The boutique-ization of West Hollywood continues.

More than $30 million has been invested in buying and renovating two of the city's sub-150 room hotels as part of an ongoing revitalization of the wider hotel market.

LaSalle Hotel Properties, a Bethesda, Md.-based real estate investment trust, has acquired the 108-room Grafton on Sunset for $25.5 million, and Kor Hotel Group, which acquired the Summerfield Suites by Wyndham in 2002, has received a $14 million recapitalization, a portion of which will fund a $5.3 million renovation and repositioning of the 112-room hotel.

Bruce Baltin, senior vice president of PKF Consulting in Los Angeles, said the investments reflect what's happening in other parts of the country.

"West Hollywood is a healthy hotel market and it reflects a trend that a lot of companies want to invest in the boutique style hotels," he said.

The Grafton will continue to be managed by Encino-based Outrigger Lodging Services, which also manages LaSalle's 133-room Le Montrose Suite Hotel in West Hollywood.

The Summerfield Suites, on Westmount Drive, will be renamed the Chamberlain on March 1. While original plans called for a $1.8 million renovation, the amount was upped to make the hotel look and feel more like Kor's other Los Angeles County boutique hotels, the Viceroy in Santa Monica and Avalon Hotel and Maison 140 in Beverly Hills.

Kor is doing away with Summerfield's free phone calls and buffet breakfasts in exchange for the addition of an as-yet-unnamed bar/restaurant. A Jacuzzi will be removed to make way for cabanas and new furniture on the rooftop pool, which will be resurfaced. Prices will be raised.

Renovations to the lobby and guest rooms, which are already under way, will be completed by March 1, with the remainder of the hotel slated for completion by mid-March.

Real estate investment bankers Sonnenblick-Eichner Co. arranged for $14 million in non-recourse interim financing, part of which is being used for the renovation and repositioning.

"Everything is changing," said Tom Santora, vice president of sales and marketing for Kor Hotel Group. Because of the repositioning, Santora said it was likely only 10 percent to 20 percent of the hotel's current customer base would be retained.

While current room prices range from $109 to $139, new pricing will start at $169.

The average daily room rate in West Hollywood for the first 11 months of 2004 was $162.10, up 6.8 percent compared with the like period in 2003, according to PKF Consulting. Occupancy rates also rose 6.8 percent in that period to 80.2 percent, among the highest in L.A. County.

Another Zen Moment

It appears Adolfo Suaya has found a new buyer for his Zen Grill & Sake Lounge in Westwood.

The Broxton Avenue restaurant is being sold for $370,000 to A MI Restaurant Group Inc., according to the real estate newsletter Pacific Report. That compares with the $460,000 the restaurant was to fetch from Chris Won in a deal that fell apart last October.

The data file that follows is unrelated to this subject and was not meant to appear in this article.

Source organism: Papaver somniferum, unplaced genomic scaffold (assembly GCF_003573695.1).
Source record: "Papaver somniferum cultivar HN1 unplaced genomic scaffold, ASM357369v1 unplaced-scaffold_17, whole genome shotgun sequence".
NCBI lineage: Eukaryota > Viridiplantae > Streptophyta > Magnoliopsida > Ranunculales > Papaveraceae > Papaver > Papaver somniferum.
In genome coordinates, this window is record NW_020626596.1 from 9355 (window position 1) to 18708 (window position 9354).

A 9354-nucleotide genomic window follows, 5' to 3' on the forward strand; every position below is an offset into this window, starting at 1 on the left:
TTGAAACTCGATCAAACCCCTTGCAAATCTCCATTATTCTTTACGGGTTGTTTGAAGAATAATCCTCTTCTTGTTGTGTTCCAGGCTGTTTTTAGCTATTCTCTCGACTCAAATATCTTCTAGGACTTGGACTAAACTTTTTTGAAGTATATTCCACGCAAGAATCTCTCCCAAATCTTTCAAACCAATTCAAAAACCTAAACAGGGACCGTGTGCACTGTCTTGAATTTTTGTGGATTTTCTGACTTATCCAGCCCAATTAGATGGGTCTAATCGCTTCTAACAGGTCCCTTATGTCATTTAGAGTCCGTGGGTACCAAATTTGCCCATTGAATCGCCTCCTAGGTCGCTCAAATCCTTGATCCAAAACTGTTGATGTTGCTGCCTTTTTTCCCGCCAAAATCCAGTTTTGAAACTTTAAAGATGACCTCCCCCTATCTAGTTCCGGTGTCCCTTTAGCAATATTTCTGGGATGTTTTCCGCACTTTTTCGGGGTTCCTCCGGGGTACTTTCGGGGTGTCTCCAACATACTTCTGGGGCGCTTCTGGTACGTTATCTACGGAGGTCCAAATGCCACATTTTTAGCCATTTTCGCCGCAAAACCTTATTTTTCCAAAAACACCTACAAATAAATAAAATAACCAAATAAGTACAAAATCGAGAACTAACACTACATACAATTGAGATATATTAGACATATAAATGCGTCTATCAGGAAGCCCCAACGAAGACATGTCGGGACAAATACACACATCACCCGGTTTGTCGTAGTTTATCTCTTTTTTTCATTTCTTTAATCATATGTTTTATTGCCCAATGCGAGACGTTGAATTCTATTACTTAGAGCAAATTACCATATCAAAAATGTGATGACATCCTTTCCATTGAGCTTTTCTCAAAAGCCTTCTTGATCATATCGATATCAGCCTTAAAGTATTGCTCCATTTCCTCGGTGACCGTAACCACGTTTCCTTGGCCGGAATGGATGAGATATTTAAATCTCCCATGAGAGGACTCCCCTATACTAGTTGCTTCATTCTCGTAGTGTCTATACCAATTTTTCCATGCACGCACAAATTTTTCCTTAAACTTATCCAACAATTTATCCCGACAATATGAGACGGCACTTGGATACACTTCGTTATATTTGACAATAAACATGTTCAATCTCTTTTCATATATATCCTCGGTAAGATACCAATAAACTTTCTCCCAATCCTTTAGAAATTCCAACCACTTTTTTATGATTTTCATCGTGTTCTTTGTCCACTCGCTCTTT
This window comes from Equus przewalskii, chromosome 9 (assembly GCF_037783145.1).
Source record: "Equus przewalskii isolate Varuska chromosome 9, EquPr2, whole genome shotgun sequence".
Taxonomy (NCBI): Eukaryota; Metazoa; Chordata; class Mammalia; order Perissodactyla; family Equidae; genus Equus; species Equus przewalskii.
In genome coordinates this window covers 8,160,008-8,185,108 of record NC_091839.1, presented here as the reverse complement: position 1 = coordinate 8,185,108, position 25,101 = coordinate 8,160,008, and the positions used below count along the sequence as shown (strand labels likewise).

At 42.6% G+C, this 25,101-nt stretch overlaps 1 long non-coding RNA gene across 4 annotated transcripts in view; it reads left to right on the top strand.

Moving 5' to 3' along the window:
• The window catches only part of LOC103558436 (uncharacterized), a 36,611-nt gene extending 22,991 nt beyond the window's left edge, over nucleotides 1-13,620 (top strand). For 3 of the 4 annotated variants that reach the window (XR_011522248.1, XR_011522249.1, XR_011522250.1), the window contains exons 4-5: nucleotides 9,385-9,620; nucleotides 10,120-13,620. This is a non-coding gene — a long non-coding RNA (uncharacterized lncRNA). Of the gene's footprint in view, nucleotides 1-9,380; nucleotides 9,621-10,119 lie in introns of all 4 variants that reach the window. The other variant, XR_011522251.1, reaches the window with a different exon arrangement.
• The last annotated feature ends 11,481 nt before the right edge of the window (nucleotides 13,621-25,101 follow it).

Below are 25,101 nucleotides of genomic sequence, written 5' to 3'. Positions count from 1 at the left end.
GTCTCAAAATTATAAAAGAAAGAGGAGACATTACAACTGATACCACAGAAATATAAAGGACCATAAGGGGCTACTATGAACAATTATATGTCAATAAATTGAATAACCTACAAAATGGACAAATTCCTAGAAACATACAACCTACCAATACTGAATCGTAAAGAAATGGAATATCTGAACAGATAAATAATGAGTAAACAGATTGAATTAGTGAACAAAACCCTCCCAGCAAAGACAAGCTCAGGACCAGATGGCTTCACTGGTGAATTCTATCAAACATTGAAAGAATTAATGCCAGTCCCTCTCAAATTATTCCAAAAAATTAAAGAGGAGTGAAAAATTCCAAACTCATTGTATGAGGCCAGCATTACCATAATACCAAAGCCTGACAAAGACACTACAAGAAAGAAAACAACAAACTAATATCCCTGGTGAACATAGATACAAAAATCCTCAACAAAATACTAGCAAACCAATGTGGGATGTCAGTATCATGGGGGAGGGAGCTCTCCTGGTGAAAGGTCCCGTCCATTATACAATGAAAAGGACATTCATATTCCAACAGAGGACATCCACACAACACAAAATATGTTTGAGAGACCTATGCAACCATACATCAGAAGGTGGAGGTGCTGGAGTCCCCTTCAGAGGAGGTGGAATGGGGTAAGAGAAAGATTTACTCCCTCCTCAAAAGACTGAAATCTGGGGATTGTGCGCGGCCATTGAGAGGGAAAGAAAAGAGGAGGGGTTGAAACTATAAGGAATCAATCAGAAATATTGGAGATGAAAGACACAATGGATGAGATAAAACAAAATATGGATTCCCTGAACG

The transfer of the liquor license, which is limited to beer, wine and sake, is pending, according to the California Department of Alcoholic Beverage Control. The transfer application was filed Jan. 4.

In 2003, Suaya had invested $600,000 in renovations designed by Dodd Mitchell. The restaurant tried for more than a year to get a full liquor license, to no avail.

The pending sale comes as Suaya has a string of new projects in the works. He partnered with Dolce Group to create Geisha House at 6633 Hollywood Blvd., and steakhouse The Lodge on La Cienega Boulevard. He is also in the process of developing L Scorpion at 6679 Hollywood Blvd. and Southern-style Memphis for the historic Janes House at 6541 Hollywood Blvd., among other things.

One Less Hamlet

Hamlet Group Inc. has sold the lease to its shuttered Hamburger Hamlet at 118-124 S. Beverly Dr., along with an adjacent 6,000-square-foot parking lot, for $3.1 million to Lenmar Development.

Sperry Van Ness, a commercial real estate brokerage in Los Angeles, represented both the buyer and the seller.

The building in Beverly Hills had housed the Hamburger Hamlet since it was built in 1950. The restaurant closed on Dec. 16.

The 10-unit Hamburger Hamlet chain is owned by L.A. real estate investor Andrew Tavakoli, who bought the chain for $10 million last March when its then-owner, Prandium Inc. in Irvine, was ordered by a bankruptcy court to auction it off.

Proceeds from the sale will be used to upgrade and expand the remaining stores. The company is currently reviewing its concept, including menu, food presentation, service, d & #233;cor and ambience.

It could not immediately be determined what Lenmar plans to do with the building and land.

Staff reporter Rebecca Flass can be reached at (323) 549-5225, ext. 230, or at .

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